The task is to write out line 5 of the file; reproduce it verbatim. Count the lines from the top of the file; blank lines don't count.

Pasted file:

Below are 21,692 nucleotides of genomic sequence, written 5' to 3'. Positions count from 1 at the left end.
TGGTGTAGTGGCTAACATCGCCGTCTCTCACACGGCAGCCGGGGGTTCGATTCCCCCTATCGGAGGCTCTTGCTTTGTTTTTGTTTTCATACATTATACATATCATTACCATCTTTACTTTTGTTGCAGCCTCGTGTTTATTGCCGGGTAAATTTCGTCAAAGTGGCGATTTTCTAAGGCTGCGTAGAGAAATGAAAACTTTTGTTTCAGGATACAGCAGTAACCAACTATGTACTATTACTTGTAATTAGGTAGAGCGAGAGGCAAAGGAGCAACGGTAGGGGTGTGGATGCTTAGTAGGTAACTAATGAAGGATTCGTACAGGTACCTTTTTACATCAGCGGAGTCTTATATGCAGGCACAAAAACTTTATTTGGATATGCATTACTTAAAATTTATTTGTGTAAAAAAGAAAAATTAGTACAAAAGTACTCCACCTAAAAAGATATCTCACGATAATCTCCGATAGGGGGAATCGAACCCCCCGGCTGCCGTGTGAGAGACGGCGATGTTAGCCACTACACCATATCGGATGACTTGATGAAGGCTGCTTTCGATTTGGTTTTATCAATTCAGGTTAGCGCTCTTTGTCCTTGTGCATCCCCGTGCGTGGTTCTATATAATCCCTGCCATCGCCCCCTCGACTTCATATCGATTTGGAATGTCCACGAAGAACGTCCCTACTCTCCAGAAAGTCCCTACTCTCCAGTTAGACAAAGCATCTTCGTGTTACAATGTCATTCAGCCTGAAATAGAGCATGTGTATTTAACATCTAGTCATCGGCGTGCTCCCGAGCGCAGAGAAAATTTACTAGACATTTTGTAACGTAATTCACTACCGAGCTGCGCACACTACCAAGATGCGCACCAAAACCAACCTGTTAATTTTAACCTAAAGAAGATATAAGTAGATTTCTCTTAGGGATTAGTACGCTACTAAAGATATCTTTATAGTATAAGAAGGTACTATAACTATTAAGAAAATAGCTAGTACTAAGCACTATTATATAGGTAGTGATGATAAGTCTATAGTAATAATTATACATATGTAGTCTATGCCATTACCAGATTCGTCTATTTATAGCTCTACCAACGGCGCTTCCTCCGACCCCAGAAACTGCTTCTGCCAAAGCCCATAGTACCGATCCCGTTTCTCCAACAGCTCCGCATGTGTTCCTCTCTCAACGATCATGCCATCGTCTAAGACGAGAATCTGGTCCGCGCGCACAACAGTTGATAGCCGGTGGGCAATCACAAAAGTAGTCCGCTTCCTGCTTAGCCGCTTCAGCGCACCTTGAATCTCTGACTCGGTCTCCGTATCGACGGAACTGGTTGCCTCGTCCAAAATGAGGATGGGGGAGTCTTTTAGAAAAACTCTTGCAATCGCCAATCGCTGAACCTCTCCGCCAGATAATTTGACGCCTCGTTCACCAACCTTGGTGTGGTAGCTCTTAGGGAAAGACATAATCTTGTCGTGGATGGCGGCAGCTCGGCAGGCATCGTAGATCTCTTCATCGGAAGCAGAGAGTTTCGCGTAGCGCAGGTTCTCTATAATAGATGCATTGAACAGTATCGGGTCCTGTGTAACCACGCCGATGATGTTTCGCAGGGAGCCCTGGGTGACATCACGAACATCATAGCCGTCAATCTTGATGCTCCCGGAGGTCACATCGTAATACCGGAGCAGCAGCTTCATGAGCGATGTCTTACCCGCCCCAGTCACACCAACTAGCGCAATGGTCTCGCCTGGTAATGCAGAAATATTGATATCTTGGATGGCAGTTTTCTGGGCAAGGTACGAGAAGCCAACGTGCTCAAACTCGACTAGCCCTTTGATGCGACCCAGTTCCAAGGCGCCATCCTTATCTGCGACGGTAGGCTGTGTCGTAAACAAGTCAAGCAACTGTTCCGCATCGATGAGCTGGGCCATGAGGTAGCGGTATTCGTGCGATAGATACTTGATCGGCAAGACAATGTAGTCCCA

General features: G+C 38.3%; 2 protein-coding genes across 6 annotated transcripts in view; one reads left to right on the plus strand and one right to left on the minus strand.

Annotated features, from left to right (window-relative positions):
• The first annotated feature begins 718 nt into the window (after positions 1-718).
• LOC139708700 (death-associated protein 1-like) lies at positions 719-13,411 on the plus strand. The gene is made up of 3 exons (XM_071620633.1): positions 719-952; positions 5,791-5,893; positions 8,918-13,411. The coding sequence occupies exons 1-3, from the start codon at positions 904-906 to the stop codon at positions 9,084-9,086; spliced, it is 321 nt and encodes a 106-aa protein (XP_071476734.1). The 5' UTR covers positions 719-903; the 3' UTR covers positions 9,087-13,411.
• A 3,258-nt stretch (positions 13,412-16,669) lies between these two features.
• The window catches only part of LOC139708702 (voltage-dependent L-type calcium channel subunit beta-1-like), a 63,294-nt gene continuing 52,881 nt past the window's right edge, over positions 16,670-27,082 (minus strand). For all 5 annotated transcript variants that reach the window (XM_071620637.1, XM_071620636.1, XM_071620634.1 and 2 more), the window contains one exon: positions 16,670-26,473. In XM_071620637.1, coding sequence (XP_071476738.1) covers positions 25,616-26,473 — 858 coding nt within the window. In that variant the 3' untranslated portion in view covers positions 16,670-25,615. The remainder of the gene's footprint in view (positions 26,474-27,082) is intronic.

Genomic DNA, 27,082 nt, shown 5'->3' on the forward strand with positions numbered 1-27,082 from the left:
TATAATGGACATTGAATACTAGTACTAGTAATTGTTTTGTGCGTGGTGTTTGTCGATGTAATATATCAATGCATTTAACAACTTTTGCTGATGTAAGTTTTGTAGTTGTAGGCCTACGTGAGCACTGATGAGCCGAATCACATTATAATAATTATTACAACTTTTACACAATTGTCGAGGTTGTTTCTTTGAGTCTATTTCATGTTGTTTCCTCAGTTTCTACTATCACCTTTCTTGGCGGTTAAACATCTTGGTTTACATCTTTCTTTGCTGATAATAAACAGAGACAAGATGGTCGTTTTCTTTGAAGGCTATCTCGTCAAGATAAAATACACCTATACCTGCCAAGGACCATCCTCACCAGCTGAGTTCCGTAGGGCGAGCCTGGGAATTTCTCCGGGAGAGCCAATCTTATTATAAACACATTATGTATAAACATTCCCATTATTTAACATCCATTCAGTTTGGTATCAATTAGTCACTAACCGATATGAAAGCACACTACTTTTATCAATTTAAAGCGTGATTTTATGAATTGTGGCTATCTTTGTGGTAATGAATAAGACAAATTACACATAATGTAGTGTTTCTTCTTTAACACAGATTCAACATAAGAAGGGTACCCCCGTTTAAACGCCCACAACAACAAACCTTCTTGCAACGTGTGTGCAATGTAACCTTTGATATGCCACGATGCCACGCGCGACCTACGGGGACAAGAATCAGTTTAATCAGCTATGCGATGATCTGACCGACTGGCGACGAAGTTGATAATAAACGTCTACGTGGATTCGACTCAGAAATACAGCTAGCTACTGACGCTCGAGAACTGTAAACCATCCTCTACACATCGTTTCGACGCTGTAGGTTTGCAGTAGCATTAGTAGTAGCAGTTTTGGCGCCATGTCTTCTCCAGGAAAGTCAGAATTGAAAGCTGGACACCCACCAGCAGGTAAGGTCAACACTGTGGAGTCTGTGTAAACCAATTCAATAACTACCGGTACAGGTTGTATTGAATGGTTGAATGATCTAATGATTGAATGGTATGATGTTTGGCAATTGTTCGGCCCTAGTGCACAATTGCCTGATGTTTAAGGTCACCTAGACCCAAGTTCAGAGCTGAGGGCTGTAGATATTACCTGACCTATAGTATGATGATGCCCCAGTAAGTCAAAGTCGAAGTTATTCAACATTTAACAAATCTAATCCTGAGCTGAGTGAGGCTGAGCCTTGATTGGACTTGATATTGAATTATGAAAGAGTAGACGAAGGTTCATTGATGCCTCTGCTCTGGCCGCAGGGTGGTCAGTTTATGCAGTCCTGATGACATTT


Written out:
• The first annotated feature begins 718 nt into the window (after positions 1-718).